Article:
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11 April 2007


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Do't slam me for posting this if everyone knows about it: But seems something happened with the U.S. and China's Trade issues with this New Congress - things are now being revised or so it seems:


Here's the beginning of the article:

WASHINGTON, April 9 — Has the Bush administration’s economic team run out of patience with China?

Doug Mills/The New York Times

Susan Schwab, the trade representative, said that the United States would press China over piracy of books, CDs, DVDs and other goods.

For years, President Bush has avoided confronting Beijing with sanctions or legal challenges to its trade practices, preferring to use diplomacy to press China to bring down its trade deficit with the United States, now at $232 billion. But these days, the conciliatory approach looks as if it is being reconsidered, if not discarded.


Sen. Durbin's senate oversight committee hearing will be televised on cable station CSPAN tomorrow at 2 p.m. (EDT). CSPAN is a cable station carried by all cable networks. There are 3 different CSPAN stations: CSPAN, CSPAN2, and CSPAN3. This is CSPAN. It's channel 70 in New York, but it's different in each cable market. See


The bottom line is the Pet Food Industry is doing everything possible to avoid admitting they have been screwing up.

If they did, 120 million lawsuits would be raining from the sky against everyone in the business.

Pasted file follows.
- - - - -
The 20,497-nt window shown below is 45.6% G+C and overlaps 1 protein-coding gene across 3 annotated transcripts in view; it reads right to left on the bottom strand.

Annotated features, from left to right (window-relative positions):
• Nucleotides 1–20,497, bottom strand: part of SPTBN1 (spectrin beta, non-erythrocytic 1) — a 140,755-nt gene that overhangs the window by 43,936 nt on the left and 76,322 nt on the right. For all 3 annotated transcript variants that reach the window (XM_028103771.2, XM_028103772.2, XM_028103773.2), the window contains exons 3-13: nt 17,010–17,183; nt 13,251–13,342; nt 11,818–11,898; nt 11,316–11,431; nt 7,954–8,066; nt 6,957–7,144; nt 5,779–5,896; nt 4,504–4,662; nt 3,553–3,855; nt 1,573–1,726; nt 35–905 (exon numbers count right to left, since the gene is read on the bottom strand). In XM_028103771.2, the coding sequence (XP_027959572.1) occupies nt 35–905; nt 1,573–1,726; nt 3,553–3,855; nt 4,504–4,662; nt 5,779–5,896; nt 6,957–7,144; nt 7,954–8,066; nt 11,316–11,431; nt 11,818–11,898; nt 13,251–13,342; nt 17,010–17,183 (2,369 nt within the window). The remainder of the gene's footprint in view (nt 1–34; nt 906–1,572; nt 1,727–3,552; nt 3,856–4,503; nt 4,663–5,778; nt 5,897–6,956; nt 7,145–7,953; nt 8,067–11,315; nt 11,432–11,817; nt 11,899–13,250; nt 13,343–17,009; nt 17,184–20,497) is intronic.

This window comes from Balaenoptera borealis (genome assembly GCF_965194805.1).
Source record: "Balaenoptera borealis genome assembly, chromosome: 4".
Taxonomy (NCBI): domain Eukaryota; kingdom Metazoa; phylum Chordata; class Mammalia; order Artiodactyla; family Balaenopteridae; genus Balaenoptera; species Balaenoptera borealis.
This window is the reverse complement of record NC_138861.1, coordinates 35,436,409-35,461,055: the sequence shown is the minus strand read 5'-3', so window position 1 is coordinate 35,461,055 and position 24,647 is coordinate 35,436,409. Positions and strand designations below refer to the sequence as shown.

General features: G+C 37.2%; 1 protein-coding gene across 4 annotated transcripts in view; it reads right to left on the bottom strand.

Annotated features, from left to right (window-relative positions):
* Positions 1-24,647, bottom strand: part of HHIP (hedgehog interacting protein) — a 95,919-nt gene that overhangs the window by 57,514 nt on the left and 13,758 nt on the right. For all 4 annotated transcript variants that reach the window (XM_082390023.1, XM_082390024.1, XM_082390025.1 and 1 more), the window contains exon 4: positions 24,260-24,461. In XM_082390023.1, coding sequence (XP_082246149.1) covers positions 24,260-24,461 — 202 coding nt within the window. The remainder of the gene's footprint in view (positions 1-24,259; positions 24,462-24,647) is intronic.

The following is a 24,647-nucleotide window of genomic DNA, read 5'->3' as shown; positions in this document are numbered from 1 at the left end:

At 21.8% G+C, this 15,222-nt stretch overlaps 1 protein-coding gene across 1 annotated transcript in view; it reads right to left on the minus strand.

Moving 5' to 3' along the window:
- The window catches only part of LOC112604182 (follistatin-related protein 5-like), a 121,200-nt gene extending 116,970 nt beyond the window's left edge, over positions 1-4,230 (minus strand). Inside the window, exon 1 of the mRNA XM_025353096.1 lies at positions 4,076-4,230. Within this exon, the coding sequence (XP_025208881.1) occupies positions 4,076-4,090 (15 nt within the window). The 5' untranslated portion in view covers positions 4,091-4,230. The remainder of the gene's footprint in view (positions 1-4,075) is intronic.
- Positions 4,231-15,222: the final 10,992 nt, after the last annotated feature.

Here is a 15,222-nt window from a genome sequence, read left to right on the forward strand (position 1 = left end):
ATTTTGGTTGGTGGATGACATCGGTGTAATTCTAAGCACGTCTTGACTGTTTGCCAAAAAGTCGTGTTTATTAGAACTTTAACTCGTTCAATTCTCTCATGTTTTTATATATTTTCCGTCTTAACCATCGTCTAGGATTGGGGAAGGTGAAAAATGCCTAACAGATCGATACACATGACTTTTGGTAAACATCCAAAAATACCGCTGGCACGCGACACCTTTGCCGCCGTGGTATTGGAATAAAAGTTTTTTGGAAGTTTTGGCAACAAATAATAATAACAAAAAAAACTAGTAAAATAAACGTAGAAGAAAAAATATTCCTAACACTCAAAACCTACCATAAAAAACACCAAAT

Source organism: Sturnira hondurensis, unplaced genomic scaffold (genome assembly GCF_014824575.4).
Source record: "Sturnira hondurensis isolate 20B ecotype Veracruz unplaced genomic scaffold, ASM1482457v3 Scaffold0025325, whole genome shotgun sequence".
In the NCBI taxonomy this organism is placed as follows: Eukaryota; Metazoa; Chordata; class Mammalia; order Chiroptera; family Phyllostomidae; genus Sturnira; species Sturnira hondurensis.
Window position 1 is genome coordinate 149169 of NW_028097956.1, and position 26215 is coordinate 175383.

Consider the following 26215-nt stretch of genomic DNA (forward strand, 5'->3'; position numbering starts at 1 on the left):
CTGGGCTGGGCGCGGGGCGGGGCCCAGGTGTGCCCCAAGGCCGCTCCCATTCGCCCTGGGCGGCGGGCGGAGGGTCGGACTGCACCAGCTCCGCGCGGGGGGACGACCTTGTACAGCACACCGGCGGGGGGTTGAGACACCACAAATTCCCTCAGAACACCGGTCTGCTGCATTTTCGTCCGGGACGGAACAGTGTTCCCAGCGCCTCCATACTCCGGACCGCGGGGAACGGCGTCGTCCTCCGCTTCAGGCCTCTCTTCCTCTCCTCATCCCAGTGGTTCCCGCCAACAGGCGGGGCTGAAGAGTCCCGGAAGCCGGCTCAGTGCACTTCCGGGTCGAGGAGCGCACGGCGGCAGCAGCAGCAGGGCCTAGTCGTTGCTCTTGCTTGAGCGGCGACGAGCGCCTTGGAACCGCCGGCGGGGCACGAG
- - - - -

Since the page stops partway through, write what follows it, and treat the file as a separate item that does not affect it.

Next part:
The Pet Food Industry knows they are crooks and maybe even hoodlums in fancy suits. They know most of their food is toxic waste junk and they sell it with slick ads and donations and yada yada....

Most of us have been asleep at the wheel, well, not more.

Linda MS.


Comment by Linda — April 11, 2007 @ 4:48 pm

And it's obvious we have had zero government oversight and even in a case like this the government appears to be reluctant to step in and risk upsetting their biggest contributers.


are you guys aware that pedigree dry dog food has 3 (!) sources of wheat gluten? pedigree is not on the recall list, but refuses to name supplier of wheat gluten...


Steve. If you have a method to email me please do.

spockosemail at


From the article above.

Of particular concern are indications that Xuzhou Anying, whose main office consists of two rooms and an adjoining warehouse here, may have purchased melamine, the chemical linked to the animal deaths. The company has distanced itself from the pet food contamination and recall, saying it neither manufactures nor exports wheat gluten, but only acts as a middleman trading agricultural goods and chemicals.